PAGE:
Everyone and his dog seem to be talking about the elections. This time we also have a soap-opera unfolding around the timely (or ill-timed, depending on which side of the political divide you’re on!) release of a book that allegedly supports all those ‘remote-control’ theories. Take a look at the books that are making waves this election season.
The Accidental Prime Minister by Sanjaya Baru: No introduction necessary. The book alleges that Singh was not entirely in control of his cabinet, nor of the PMO. Instead, important decisions were taken by Congress party president Sonia Gandhi. “There cannot be two centres of power. That creates confusion. I have to accept that the party president is the centre of power. The government is answerable to the party”, Manmohan Singh is alleged to have told the author, who was his media advisor and says that he wrote the book to gather ‘empathy’ for the beleaguered PM. The timing of the book launch couldn’t have been more ooportune; it has become a talking point, a sensation, and has already sold out on Flipkart. Buy the book.
Centrestage: Inside the Narendra Modi model of Governance by Uday Mahurkar: Is the much-touted ‘Gujarat model’ really as effective as NaMo’s supporters claim? Is it free of vote-bank politics? Will it work on a pan-India basis? With chapters on energy, technology, agriculture, finance, innovation to name a few, Mahurkar aims at understanding and revealing the ground reality through facts and research beyond the media hype. A senior editor with India Today and a political analyst, Uday Mahurkar digs deeper to separate the chest-thumping from the ground reality. Buy the book.
The Disrupter: Arvind Kejriwal and the Audacious Rise of the Aam Aadmi by Gautam Chikermane with Soma Banerjee : A fly-on-the-wall account of the rise of the ‘Common Man’s Party’ and the man who is the face of the party. All about how a single political party shattered the status quo, woke up the janta, creed and gave them an alternative to corruption and communalism, and a renewed belief in democracy. Now, if only the book stays in stores – for more than 49 days. Buy the book.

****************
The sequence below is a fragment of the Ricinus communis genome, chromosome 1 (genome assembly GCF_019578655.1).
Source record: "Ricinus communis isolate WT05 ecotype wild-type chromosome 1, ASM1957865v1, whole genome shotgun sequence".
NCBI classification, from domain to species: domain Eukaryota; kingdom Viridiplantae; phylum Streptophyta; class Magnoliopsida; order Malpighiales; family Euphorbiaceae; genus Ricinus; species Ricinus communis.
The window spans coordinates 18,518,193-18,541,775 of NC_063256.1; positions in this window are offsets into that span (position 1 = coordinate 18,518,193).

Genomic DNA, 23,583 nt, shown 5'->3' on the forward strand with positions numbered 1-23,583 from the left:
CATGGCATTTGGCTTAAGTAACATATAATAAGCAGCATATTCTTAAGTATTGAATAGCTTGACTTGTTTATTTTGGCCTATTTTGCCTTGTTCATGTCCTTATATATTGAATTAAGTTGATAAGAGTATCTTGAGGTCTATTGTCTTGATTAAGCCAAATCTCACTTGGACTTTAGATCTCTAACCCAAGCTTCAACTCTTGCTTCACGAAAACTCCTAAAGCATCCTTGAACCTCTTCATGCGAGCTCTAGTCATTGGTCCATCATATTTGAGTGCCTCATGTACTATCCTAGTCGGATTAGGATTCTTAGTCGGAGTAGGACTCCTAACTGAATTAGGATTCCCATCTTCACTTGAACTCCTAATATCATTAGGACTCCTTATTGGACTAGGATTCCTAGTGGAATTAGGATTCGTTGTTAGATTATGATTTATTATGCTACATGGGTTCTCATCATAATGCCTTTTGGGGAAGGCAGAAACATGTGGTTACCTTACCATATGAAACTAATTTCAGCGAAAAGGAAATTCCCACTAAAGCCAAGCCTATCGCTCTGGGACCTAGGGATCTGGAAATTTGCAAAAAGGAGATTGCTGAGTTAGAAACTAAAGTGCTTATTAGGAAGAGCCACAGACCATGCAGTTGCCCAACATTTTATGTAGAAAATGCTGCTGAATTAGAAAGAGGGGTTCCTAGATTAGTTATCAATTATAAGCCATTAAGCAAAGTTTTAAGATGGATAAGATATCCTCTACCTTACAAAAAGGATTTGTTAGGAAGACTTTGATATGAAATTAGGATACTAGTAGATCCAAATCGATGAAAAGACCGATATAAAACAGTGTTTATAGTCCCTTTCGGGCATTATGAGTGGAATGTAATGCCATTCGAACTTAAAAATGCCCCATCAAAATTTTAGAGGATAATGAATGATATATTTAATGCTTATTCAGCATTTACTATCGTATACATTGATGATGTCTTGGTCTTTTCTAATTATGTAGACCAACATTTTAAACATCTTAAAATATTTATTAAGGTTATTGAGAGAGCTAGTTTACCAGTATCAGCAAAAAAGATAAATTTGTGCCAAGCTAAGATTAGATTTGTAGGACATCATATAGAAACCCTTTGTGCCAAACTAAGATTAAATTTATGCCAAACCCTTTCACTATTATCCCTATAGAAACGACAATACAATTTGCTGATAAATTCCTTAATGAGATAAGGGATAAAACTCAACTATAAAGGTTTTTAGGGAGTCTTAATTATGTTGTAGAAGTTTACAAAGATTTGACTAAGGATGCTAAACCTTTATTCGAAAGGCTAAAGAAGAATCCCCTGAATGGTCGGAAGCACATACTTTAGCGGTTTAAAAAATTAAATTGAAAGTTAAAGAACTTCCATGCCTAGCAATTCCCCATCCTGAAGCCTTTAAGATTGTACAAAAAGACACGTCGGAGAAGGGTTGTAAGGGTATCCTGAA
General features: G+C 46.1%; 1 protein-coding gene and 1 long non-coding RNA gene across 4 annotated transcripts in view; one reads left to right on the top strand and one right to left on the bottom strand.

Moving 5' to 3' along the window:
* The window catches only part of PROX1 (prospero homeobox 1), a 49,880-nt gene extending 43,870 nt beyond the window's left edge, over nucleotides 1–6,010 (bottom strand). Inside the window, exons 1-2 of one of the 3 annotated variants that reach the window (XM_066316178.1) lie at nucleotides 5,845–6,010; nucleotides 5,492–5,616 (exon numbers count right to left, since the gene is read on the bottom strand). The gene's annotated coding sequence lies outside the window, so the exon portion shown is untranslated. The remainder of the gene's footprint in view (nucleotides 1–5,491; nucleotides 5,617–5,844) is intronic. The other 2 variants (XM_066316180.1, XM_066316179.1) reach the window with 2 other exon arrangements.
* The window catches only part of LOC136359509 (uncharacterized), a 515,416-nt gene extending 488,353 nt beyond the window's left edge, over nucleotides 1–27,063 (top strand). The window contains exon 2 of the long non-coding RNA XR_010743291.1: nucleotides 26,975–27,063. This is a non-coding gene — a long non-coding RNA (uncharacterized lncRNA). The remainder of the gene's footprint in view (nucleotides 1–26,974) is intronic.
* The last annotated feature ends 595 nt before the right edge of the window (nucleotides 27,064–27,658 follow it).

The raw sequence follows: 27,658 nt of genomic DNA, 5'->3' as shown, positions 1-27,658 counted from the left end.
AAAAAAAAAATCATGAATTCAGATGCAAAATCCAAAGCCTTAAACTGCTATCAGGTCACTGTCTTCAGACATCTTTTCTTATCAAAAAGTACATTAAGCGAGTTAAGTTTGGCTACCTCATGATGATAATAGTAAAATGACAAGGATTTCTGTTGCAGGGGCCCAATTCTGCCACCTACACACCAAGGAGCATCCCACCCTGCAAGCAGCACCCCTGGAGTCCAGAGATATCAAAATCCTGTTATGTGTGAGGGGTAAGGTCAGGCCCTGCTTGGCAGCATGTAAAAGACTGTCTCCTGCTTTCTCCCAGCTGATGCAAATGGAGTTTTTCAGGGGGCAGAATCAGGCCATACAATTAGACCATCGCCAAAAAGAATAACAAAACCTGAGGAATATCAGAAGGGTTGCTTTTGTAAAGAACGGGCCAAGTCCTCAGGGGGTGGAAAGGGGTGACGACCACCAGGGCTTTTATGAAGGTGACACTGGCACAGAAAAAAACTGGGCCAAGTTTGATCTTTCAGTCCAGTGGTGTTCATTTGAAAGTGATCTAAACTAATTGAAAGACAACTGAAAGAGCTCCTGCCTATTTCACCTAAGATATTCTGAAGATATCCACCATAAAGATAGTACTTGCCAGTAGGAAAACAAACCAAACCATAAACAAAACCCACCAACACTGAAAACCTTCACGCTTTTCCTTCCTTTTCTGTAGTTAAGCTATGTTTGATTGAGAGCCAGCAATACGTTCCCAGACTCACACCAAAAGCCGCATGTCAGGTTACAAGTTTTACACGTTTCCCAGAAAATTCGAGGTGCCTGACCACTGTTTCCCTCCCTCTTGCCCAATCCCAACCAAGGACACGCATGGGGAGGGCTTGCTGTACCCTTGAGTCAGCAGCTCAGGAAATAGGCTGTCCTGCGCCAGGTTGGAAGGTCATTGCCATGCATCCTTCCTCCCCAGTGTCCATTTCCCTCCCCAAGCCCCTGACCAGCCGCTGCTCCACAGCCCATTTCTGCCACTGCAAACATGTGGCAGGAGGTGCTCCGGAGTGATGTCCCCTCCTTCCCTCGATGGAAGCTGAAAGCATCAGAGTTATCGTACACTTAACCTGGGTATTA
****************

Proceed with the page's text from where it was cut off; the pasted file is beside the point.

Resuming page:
Durbar by Tavleen Singh: A no-holds-barred and, some reviewers claim, bitchy account of this senior journalist’s experiences with the ‘First Family’ of Indian Politics during her fledgling journalist years in Delhi. Tavleen Singh was very much a part of Rajiv and Sonia Gandhi’s inner circle, until she was ‘dropped’. Some of the revelations in the books, such as those about Sonia seeming ‘terrified of India in a deep, deep way’ and allegedly sending a coat all the way to Rome to be redesigned by Italian fashion house Fendi, might be more titillating than true, but the book also contains razor-sharp political analysis and is a thrilling read. Buy the book.
Crusader or Conspirator? Coalgate and Other Truths by P C Parakh: Another book that is making headlines for its Congress-embarrassing revelations. Written by the ex-coal secretary, the book includes details about how ministers influenced governmental decisions in allocation of coal blocks. He, too, claims that though Manmohan Singh headed the government when the allocations took place, he could barely control the proceedings and had no control over the decisions taken. Buy the book.
A Journey: Poems by Narendra Modi: The man some consider the moving spirit behind the Gujarat riots, apparently has a poetic side to him. Translated into English from the original Gujarati, it contains 67 poems, on subjects like patriotism, love, longing, love of nature, friendship and progress. (Don’t think there’ll be any on love and marriage though… wink wink!). In the book’s foreword, Modi writes that his poems are “screams of thoughts” that he has “witnessed, experienced and sometimes imagined”. Hmmm, funny, there are other ‘screams’ that come to mind when people think of Modi… Buy the book.
Swaraj by Arvind Kejriwal: Aimed to be a manifesto of the AAP, this book authored by the anti-corruption crusader himself, presents a model of governance based on Gandhi’s concept of Swaraj or “Home-Rule”. The book highlights the shortcomings of the current model of centralised governance and explains how the real rule of the people can be brought about. If you’re considering voting for the underdogs, make sure you read their plans for India first. Buy the book.
If you can think of any other books, do let us know in the comments below!